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Chasseboeuf, Constantin François de (Comte de Volney)

A French gastronome, who in 1803, wrote Tableau du climat et du sol des Etats-Unis d"Amérique - describing life in the United States, as he saw it. Like the American novelist, James Fenimore Cooper, he was dismayed by the quality of American food, and wrote -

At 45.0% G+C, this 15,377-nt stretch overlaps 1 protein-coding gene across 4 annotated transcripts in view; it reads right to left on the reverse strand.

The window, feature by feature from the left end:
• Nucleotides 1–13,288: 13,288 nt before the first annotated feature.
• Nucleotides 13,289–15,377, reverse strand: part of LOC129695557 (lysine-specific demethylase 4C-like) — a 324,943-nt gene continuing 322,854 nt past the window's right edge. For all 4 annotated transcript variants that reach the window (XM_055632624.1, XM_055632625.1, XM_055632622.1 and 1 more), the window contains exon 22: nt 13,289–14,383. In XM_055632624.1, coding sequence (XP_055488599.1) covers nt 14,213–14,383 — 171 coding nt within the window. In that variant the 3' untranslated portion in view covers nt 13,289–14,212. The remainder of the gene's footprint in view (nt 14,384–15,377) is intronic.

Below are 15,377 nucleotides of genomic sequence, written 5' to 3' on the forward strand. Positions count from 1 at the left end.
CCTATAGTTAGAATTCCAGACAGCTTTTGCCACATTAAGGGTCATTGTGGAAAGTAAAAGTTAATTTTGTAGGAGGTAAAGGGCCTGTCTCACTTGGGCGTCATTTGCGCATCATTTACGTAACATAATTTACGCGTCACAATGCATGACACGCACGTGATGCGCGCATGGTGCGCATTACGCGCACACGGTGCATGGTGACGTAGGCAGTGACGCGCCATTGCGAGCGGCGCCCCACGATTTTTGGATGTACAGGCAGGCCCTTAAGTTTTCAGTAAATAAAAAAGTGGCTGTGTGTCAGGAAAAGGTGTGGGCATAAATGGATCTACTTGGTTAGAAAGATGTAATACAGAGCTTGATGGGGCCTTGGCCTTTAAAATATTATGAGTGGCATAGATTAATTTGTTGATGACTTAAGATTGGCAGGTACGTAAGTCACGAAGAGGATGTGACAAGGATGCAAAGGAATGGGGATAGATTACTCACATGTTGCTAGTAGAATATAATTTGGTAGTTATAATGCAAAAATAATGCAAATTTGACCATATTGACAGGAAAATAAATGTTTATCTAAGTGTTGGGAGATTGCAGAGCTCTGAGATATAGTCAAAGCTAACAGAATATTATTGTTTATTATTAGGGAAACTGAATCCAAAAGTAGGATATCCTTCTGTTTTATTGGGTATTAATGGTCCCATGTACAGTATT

"1 will venture to say that if a prize were proposed for the scheme of a regimen most calculated to injure the stomach, the teeth, and the health in general, no better could be invented than that of the Americans. In the morning at breakfast, they deluge their stomach [sic] with a quart of hot water, impregnated with tea, or so slightly with coffee that it is mere coloured water; and they swallow, almost without chewing, hot bread, half baked, toast soaked in butter, cheese of the fattest kind, slices of salt or hung beef, ham, etc., all of which are nearly insoluble. At dinner they have boiled pastes under the name of puddings, and the fattest are deemed the most delicious; all their sauces, even for rast beef, are melted butter; their turnips and potatoes swim in hog"s lard, butter or fat; under the name of pie or pumpkin, their pastry is nothing but a greasy paste, never sufficiently baked. To digest these viscous substances they take tea almost instantly after lunch, making it so strong that it is absolutely bitter to the taste, in which state it affects the nerves so powerfully that even the English find it brings on a more obstinate restlessness than coffee. Supper again introduces salt meats or oysters. As Chastellux says, the whole day passes in heaping indigestions on one another; and to give tone to the poor, relaxed and wearied stomach, they drink Madeira, rum, French brandy, gin, or malt spirits, which complete the ruin of the nervous system". See Cooper, James Fenimore

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